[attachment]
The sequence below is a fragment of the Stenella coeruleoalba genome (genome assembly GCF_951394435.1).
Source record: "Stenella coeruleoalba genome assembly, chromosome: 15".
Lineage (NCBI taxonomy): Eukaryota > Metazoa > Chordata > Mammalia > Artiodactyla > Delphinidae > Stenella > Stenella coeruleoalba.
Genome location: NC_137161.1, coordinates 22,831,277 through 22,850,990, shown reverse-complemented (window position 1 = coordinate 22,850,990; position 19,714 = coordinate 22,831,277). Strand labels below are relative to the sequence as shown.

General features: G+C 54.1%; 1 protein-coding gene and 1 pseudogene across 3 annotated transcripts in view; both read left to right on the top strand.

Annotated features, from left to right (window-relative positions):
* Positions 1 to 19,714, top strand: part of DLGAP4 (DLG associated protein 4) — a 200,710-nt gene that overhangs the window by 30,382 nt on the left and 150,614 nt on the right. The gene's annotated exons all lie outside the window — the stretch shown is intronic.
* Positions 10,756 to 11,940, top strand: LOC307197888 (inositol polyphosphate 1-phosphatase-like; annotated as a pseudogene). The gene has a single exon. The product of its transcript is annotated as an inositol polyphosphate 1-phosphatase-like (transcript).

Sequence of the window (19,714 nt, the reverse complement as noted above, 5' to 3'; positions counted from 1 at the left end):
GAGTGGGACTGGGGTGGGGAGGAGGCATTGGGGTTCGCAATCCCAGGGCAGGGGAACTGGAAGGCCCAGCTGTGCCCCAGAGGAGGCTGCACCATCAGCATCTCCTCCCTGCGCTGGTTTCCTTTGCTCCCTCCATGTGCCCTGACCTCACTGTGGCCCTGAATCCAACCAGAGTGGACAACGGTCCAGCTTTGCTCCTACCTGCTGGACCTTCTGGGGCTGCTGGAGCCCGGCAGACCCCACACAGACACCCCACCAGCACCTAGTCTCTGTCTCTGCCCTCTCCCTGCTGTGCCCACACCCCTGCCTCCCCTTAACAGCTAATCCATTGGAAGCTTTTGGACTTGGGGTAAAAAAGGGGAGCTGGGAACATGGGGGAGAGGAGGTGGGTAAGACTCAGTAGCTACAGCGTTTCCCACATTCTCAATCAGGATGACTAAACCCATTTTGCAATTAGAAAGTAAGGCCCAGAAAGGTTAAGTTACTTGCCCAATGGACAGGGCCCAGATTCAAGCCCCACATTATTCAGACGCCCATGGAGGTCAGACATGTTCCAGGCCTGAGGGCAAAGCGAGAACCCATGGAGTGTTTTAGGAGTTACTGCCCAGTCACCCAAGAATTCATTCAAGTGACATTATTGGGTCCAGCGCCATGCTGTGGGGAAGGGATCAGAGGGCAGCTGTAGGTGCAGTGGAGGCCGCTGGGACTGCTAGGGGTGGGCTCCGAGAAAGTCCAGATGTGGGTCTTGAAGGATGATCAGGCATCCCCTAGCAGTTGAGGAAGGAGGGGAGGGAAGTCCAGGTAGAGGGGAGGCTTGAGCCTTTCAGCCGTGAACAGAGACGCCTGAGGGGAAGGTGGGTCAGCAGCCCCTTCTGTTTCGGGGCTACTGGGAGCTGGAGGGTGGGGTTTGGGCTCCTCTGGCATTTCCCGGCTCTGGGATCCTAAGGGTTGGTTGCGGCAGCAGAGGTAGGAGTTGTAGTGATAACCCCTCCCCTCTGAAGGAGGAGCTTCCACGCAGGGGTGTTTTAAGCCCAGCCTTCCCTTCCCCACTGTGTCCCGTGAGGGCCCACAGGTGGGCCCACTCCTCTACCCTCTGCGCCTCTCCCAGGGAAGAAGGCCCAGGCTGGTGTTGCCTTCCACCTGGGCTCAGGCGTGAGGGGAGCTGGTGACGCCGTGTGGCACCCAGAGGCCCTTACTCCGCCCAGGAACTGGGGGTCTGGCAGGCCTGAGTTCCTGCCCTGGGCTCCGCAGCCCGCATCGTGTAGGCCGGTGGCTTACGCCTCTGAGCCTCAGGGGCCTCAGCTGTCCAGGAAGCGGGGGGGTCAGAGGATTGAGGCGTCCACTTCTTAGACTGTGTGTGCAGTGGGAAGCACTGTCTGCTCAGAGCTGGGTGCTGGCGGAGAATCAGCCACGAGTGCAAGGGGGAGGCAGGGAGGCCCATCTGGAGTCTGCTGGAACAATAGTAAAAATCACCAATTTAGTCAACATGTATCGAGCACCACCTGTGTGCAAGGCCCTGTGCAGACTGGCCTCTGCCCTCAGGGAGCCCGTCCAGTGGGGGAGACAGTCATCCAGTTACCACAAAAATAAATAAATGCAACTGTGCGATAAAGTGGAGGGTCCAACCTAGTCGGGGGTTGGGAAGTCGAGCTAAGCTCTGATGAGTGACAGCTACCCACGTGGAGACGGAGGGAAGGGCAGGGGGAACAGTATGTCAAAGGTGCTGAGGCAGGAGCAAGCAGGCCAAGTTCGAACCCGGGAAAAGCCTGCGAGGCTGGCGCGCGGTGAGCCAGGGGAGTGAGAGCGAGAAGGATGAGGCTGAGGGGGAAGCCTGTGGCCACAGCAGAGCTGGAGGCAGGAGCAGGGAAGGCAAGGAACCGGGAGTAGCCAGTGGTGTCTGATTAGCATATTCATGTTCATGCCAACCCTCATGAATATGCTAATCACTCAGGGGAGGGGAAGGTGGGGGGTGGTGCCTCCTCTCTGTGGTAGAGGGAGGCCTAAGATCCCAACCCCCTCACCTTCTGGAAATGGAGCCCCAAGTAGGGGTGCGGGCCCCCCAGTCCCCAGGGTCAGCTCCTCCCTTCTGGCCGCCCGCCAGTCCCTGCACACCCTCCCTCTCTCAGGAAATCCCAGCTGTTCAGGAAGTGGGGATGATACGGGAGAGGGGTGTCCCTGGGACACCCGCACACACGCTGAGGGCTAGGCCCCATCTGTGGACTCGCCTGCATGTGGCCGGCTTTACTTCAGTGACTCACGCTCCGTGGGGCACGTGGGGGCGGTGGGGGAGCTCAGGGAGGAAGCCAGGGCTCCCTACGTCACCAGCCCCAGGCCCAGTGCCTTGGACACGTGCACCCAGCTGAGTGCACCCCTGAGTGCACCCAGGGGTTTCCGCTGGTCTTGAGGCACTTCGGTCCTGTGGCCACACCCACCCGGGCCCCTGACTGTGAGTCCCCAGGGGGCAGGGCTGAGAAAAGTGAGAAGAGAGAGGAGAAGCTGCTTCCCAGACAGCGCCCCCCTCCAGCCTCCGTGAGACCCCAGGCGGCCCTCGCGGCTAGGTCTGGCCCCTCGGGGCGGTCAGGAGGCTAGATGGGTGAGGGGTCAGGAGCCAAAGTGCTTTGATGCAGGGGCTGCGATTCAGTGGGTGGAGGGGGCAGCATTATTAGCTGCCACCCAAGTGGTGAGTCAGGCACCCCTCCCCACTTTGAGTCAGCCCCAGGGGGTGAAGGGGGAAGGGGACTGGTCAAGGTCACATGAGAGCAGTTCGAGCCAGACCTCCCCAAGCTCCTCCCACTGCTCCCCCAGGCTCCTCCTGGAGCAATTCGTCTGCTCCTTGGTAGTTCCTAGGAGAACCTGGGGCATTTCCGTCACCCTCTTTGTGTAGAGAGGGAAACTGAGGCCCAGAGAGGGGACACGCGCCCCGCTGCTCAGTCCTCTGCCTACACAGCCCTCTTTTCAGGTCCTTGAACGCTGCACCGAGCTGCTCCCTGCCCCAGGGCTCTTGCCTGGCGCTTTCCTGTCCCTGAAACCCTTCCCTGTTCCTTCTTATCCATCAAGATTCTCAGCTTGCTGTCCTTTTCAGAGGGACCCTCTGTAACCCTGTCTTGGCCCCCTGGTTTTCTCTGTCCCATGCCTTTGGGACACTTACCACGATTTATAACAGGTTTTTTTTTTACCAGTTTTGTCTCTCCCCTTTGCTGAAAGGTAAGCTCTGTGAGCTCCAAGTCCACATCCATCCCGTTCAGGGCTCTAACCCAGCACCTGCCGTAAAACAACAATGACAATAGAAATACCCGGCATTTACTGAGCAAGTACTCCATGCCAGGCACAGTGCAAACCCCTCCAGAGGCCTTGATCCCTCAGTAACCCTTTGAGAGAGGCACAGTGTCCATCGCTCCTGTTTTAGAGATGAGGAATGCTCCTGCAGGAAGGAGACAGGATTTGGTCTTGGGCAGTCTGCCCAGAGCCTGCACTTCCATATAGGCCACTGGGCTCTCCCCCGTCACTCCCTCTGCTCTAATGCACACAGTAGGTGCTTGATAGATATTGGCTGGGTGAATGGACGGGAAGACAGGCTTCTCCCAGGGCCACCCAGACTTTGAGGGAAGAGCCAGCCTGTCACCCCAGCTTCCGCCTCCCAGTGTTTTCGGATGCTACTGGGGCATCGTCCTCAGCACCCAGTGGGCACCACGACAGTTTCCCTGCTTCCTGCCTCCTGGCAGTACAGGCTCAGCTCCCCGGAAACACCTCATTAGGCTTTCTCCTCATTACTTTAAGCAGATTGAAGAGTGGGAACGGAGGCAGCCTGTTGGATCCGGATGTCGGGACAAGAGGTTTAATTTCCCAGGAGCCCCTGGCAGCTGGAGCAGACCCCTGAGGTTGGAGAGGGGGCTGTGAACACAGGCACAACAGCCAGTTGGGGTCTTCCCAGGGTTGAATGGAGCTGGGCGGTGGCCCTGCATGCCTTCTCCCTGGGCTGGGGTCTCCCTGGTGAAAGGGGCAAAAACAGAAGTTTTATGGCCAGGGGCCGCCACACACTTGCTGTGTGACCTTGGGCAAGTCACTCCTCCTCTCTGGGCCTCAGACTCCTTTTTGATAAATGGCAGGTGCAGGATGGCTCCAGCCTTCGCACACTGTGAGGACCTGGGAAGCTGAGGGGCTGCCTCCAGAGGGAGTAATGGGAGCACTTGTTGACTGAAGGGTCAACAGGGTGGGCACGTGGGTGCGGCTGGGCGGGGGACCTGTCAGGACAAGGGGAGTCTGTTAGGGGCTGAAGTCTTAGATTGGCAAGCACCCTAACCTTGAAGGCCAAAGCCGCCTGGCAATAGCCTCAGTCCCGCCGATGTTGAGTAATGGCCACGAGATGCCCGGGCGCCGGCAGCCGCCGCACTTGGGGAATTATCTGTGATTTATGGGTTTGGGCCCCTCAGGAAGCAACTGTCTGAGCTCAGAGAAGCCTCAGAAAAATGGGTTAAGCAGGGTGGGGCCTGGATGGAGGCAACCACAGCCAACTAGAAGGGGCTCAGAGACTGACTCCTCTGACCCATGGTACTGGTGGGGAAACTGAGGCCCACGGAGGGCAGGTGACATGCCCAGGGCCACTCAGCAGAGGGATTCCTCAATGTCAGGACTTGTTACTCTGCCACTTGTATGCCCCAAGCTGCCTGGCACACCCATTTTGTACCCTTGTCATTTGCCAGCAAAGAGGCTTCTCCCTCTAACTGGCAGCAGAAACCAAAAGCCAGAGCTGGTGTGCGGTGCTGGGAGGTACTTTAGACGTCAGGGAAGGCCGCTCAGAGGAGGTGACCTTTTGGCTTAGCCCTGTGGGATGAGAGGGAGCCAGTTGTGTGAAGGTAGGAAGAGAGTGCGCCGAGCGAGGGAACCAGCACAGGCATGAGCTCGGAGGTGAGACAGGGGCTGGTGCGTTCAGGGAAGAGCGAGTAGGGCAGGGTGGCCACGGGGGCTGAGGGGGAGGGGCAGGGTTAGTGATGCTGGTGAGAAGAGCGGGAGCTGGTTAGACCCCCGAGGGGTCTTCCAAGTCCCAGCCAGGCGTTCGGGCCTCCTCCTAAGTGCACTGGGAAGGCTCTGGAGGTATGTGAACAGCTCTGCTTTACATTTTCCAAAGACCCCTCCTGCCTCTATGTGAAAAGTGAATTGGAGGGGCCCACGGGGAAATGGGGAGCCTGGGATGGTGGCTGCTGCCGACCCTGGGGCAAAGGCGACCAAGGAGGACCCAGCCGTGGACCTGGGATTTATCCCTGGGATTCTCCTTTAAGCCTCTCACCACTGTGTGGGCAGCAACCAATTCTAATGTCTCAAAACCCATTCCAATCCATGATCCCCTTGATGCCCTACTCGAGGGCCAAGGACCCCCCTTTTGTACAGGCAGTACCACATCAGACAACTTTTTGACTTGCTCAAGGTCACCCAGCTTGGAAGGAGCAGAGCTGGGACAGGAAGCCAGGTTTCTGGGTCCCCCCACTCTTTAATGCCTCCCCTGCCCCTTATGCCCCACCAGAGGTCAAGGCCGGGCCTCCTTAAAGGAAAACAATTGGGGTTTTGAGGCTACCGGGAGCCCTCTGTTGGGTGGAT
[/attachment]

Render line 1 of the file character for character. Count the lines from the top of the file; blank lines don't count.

The sequence below is a fragment of the Stenella coeruleoalba genome (genome assembly GCF_951394435.1).